I was also interviewed for a story in Wired on the US Department of Transportation's Smart City Challenge.
- Learning from IT contracting mistakes in the public sector (Brookings Institution, TechTank Blog)
- CIO-enabled innovation playbook: Lessons for the public sector (Brookings Institution, TechTank Blog)
- “Model Citizens,” Planning, October, 2015, 26-29
- Creating a Balanced Portfolio of Information Technology Metrics was the most downloaded report published by the IBM Center for the Business of Government for 2015.
- I presented at the Flinn-Brown Leadership Academy - Arizona Center for Civic Leadership on Leadership in a Networked World
- I joined the ICMA's Performance Management Advisory Committee for a two-year term beginning on Jan 1, 2016.
Selected Interviews/Press Mentions
- Newcombe, T. “Learning to Share: How Cities Are Benefiting from the Sharing Economy,” Government Technology, December 14, 2015,
- Moore, J. “The 15 Most Innovative Agencies in Government,” NextGov, December 8, 2015,
- Keegan, M. “A Conversation with Dr. Kevin Desouza,” IBM Business of Government Radio Show, December 7, 2015
- Dovey, R. “Will City Regulators Treat Driverless Cars Like They’ve Treated Uber?” Next City, October 28, 2015
- Koma, A. “Hawaii Moves Ahead with Audit of State IT Spending,” StateScoop.com, October 21, 2015
It has been a busy and productive 2015. Best wishes to you and your families for a peaceful and prosperous 2016.
Creating a Balanced Portfolio of Information Technology Metrics
Information technology has made possible the availability of real-time data and the tools to display that data, such as dashboards, scorecards, and heat maps. This has boosted the use of data and evidence by government decision makers in meeting their agency and program missions. But what about the use of performance metrics by agency chief information officers themselves?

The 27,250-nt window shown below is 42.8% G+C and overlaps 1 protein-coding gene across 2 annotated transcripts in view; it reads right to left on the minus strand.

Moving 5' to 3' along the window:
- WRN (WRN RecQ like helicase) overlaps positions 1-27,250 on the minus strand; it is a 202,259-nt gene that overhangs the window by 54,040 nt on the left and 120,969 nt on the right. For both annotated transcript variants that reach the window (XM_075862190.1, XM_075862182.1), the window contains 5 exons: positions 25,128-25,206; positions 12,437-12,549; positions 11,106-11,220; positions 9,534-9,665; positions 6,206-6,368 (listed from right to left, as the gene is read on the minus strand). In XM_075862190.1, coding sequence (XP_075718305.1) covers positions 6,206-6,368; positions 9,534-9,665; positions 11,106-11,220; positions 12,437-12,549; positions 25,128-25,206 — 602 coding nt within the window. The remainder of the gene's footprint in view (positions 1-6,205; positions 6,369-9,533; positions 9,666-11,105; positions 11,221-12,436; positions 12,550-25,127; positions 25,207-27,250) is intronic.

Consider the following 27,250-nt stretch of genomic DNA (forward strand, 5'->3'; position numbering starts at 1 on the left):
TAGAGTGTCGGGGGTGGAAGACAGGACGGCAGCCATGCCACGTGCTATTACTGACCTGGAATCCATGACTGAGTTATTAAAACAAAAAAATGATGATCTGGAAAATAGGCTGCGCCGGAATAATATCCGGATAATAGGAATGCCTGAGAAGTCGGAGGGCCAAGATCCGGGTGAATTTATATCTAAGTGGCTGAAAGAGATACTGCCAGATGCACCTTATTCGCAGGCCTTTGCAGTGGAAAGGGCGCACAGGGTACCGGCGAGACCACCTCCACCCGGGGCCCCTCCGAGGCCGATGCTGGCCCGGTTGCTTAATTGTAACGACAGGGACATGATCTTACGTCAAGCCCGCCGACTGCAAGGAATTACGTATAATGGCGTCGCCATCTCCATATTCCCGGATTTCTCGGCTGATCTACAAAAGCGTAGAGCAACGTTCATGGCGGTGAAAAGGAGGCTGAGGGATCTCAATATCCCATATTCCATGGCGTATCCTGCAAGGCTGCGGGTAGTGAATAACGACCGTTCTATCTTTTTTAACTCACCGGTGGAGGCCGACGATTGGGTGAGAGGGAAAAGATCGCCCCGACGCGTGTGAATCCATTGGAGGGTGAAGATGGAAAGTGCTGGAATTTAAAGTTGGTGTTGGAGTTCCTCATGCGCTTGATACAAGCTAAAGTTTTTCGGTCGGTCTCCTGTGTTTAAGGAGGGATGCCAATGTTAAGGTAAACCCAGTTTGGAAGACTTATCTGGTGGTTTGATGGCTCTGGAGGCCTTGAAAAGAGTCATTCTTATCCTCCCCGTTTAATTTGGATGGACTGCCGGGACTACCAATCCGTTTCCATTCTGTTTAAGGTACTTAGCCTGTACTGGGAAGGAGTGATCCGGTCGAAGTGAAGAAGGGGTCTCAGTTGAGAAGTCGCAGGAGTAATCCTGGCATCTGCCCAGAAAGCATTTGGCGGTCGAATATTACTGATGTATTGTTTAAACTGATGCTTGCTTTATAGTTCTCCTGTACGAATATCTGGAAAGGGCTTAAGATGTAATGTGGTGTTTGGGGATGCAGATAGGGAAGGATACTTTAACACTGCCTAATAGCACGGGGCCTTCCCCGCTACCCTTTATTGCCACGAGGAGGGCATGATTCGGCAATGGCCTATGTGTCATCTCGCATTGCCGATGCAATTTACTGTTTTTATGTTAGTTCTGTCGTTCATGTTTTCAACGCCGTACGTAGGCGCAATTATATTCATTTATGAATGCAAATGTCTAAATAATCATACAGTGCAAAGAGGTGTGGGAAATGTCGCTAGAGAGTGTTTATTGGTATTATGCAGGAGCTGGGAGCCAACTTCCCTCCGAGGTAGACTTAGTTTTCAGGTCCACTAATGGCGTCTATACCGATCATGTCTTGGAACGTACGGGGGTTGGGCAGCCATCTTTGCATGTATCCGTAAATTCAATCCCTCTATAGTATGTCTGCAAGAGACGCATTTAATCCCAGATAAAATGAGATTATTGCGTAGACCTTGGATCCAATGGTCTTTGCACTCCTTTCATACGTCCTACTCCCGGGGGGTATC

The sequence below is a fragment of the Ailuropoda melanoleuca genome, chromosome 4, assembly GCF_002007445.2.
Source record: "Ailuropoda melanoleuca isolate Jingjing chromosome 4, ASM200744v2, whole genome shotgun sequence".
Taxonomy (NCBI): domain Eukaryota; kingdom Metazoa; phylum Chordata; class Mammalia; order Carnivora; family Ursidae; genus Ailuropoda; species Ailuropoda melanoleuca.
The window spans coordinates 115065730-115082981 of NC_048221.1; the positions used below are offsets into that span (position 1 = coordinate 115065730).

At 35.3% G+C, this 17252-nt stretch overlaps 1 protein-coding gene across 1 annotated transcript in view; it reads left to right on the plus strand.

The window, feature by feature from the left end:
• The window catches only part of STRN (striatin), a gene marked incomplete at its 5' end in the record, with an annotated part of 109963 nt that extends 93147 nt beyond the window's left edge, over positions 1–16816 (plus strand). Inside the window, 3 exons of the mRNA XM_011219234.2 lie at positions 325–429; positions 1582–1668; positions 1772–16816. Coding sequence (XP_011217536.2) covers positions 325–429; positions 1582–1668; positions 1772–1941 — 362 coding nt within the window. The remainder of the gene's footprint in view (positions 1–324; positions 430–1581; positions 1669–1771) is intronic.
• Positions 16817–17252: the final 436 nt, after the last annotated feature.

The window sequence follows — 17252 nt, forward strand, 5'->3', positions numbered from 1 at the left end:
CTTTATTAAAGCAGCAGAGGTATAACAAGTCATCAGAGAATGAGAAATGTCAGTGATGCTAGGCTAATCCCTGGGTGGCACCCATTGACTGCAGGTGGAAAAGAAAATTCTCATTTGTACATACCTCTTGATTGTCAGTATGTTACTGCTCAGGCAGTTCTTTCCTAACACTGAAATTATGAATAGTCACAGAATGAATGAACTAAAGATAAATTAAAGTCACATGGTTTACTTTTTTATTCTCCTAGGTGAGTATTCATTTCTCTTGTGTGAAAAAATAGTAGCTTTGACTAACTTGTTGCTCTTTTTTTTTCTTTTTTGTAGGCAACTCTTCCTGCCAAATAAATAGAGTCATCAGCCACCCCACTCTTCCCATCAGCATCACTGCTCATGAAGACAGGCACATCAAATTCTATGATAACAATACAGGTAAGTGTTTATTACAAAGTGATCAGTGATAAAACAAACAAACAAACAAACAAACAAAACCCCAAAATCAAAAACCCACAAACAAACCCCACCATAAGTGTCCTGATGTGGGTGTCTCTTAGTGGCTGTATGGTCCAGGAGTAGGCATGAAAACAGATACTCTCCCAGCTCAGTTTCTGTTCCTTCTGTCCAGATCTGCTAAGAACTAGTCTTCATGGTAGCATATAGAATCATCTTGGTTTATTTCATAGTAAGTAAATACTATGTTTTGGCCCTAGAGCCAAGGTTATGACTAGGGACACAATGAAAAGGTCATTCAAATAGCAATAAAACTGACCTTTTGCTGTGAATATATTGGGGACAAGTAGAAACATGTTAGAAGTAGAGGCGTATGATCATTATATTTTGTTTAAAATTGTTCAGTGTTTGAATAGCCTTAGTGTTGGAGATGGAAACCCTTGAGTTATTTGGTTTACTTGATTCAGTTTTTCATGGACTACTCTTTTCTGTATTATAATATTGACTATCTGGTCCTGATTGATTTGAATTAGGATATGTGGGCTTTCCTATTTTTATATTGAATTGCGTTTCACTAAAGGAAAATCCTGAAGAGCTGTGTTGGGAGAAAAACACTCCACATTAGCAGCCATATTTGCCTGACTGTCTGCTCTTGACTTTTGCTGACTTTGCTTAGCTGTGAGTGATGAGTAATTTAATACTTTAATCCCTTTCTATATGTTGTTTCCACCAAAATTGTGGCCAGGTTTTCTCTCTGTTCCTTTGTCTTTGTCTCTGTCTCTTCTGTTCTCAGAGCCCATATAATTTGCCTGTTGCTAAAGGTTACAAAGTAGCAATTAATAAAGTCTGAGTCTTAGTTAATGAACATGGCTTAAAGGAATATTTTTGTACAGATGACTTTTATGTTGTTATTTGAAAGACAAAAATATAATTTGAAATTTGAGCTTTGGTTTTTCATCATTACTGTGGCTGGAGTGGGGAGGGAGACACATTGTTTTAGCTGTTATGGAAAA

Typically, CIOs have a good inventory of metrics regarding the performance of their technical infrastructure, such as server down time. Metrics on non-technical elements, however — such as innovation capacity of the IT department and the health of the overall IT organization — are in earlier stages of development. These metrics are critical for CIOs to effectively manage their IT departments, and to convey the strategic value of IT capabilities for attaining agency-wide objectives.
A balanced portfolio of metrics are needed: for project management, for operations management, and for innovation. Based on interviews with over two dozen seasoned government CIOs, the report identifies illustrative metrics that CIOs might consider adopting and offers a set of recommendation for how CIOs might go about designing, implementing, and evaluating the effectiveness of their metrics initiatives.
I am enjoying two weeks in Melbourne. I have been collaborating with colleagues from Deakin University and the University of Melbourne on research projects. On Tuesday, I will deliver a research seminar at the Faculty of Business and Law on IT Experiments for Social and Policy Innovation: A Design Science Perspective.
Information systems are critical assets that need to be strategically leveraged for social and policy innovation. In this presentation, I will highlight ongoing research projects showcasing how analytical, computational, and visualization technologies can be employed to solve some of the pressing global and public challenges from combating human trafficking to urbanization and sustainability. I will discuss these projects as learning experiments focusing on creating applied IT solutions while furthering evidence-driven policy design, implementation, and evaluation. Finally, a design-science inspired model to co-create innovative IT solutions will be presented.
On Wednesday, I will be spending the entire day meeting with researchers and faculty at the University of Melbourne.
Today, the Brookings Institution released the Local Government 2035: Strategic Trends and Implications of New Technologies paper as part of the Issues in Technology Innovation series.
Technological change is increasingly disruptive and destabilizing. In order to maintain effective governance systems, public sector entities must overcome stagnant tendencies and take a proactive stance—acting in the face of impending technological innovations. Future government entities must evolve into lean, responsive, and adaptive organizations capable of rapid response to societal shifts.
In this paper, we illustrate how technological advancements, such as the proliferation of drone technologies, artificial intelligence, autonomous vehicles, and peer-2-peer services, will introduce data privatization challenges and destabilize existing governance systems. In order to maintain effective service delivery, public sector entities must increasingly consider the ramifications technology will have on income inequality, fragile and conflict states, and immigration—just to name a few.